Dr Cara Wall-Scheffler

May 15, 2016

Heterochrony Project

Filed under: Students — wallscheffler @ 22:49

Heterochrony is the study of differential timing of development, particularly from an evolutionary perspective. I have a group of students working on this project in order to better understand how slowing development might play a role in island dwarfism. Recently my students won an award for best oral presentation at a regional research conference. With my collaborator Dr Eric Long (far left), the students are (from left) Brendan McMillen, Karissa Courtney, and Julia Lippert. Trevor Hildebrand is not pictured here.

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July 15, 2014

Erin Apple

Filed under: Past Students — wallscheffler @ 22:34

Erin and Orang

Erin has focused in on the thermoregulatory challenges women face during different types of locomotor challenges.  Specifically, she has been investigating how females maintain heat balance during various bouts of (heat perturbing) walking and running; she has additionally clued in to variations in temperature maintenance at different parts of the menstrual cycle.

Erin’s work is done in collaboration with Quinton Ouellette and Kindra Fish.

Rebecca Pedersen

Filed under: Past Students — wallscheffler @ 22:20

Becca Pedersen

Becca is working on a series of studies using dental cementum analysis to understand population dynamics of extinct and extant populations of ungulates.  Of particular interest is her work on the Ammotragus lervia remains from Taforalt Cave as part of the ongoing Moroccan Caves research project. She is also actively investigating the possibility of developmental heterochrony in causing the dwarfism of deer populations on Blakely Island.

Kindra Fish

Filed under: Past Students, Post-Bac Researchers — wallscheffler @ 22:08

Kindra as CheetahKindra has focused in on the thermoregulatory challenges women face in different parts of their menstrual cycle.  She has been investigating how females maintain heat balance during small amounts of (heat perturbing) walking and running.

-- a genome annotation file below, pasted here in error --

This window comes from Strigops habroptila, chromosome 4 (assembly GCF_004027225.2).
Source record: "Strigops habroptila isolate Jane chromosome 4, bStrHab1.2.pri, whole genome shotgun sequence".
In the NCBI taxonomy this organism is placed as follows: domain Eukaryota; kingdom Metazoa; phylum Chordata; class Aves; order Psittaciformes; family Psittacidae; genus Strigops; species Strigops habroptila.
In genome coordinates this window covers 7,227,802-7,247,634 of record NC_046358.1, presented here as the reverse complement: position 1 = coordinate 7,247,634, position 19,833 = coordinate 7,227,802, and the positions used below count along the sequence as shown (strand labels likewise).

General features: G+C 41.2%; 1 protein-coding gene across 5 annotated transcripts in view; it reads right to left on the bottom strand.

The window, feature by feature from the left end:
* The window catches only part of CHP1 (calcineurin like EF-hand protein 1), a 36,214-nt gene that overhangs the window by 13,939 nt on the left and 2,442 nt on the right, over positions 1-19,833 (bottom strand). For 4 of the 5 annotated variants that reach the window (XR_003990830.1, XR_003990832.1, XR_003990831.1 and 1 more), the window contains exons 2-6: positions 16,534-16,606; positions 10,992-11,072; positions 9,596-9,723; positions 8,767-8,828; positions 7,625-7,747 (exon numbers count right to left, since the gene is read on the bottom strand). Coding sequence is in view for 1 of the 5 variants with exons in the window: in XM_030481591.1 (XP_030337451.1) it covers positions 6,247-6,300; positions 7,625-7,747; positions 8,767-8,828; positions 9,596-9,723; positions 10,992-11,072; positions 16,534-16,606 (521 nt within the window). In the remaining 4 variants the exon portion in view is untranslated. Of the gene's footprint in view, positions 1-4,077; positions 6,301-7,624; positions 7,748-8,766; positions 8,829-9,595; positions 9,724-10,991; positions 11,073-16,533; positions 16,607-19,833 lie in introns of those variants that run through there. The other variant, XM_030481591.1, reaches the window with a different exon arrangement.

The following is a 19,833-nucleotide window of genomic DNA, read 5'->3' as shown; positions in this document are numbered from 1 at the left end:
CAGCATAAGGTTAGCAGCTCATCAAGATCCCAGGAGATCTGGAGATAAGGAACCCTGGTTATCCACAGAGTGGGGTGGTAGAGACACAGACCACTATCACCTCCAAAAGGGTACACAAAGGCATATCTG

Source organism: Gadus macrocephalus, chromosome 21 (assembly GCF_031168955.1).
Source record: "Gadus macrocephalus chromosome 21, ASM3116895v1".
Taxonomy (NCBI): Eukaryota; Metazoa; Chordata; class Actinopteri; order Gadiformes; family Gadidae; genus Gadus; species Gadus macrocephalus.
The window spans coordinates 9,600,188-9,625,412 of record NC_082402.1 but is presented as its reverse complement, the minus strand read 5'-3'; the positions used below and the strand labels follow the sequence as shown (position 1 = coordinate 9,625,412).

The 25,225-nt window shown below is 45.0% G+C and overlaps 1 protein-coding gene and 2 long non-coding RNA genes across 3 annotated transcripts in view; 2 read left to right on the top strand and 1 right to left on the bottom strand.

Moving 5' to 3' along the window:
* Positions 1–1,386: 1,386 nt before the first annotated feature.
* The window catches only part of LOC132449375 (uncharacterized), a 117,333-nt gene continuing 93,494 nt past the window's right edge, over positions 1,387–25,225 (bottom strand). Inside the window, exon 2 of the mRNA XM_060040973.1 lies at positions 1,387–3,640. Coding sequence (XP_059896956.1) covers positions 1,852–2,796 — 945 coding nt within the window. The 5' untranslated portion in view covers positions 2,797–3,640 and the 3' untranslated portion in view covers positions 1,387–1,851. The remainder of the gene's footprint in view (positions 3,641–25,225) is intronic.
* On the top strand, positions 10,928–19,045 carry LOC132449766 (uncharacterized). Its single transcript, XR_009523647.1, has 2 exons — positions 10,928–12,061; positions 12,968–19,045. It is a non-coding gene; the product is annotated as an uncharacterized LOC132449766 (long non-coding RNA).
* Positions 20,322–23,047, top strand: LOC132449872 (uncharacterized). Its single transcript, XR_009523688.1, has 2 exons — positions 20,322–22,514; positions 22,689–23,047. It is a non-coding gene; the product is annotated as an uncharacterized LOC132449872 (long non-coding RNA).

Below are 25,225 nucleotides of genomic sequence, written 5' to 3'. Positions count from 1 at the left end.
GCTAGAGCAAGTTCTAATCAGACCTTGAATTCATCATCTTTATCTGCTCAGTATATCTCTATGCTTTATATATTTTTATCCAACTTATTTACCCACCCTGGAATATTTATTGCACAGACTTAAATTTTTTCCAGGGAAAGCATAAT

Kindra’s work is done in collaboration with Quinton Ouellette and Erin Apple.

Claire Nieman

Filed under: Past Students — wallscheffler @ 22:03

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Claire investigated the possibility that survival from cardiac arrest might depend upon the sex/gender of the person administering CPR. During her project she uncovered a series of interesting implications for how cardiovascular studies are done, particularly those done in “artificial” circumstances.

She will begin her career as a labor and delivery nurse  Autumn 2014.

Quinton Ouellette

Filed under: Students — wallscheffler @ 21:56

Meerkat StudentsQuinton has been working on data which investigate female locomotor themoregulation.  He has particularly focused in on the changes in skin temperature at varying proximities to the core following bouts of differing locomotor intensity.

His work is done in collaboration with Kindra Fish and Erin Apple. Their work has been presented at the Erickson Research Conference.

Maya Kurita

Filed under: Students — wallscheffler @ 17:34

IMG_3627Maya is currently investigating the biomechanical differences between men and women while walking on inclines.

September 18, 2013

Carmen Hove

Filed under: Past Students, Post-Bac Researchers — wallscheffler @ 21:16

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After spending a few years analyzing the role gender plays in humor, Carmen (right) also collected data on the physiology of walking on inclines.  The data were published in ICB. Carmen is currently doing her graduate work with Aaron Blackwell at UCSB.

August 3, 2012

Emilie Wagler

Filed under: Past Students — wallscheffler @ 21:39

Emilie and Janelle Wagnild presenting at the AAPA meetings in Portland, OR, April 2012

Emilie is investigating how we can use information from footprints to gain insight into the behavior and morphology of human populations.  Her work showed that speed and burden, in addition to body size, are important factors in footprint formation. Emilie’s work was published in PLOS ONE.

Joseph Rathkey

Filed under: Past Students — wallscheffler @ 21:31

Joe presenting at the AAPA Meetings in Portland, April, 2012

Joe has been investigating various components of human running, both energetic and mechanical.  He is the first person to detect a pattern in human gait that might offer some clues as to why people have an optimal running speed and he has also been looking into how closely people’s energetic optimum corresponds with their preferred running speed. Joe is currently working on his MDPhD at Case Western.

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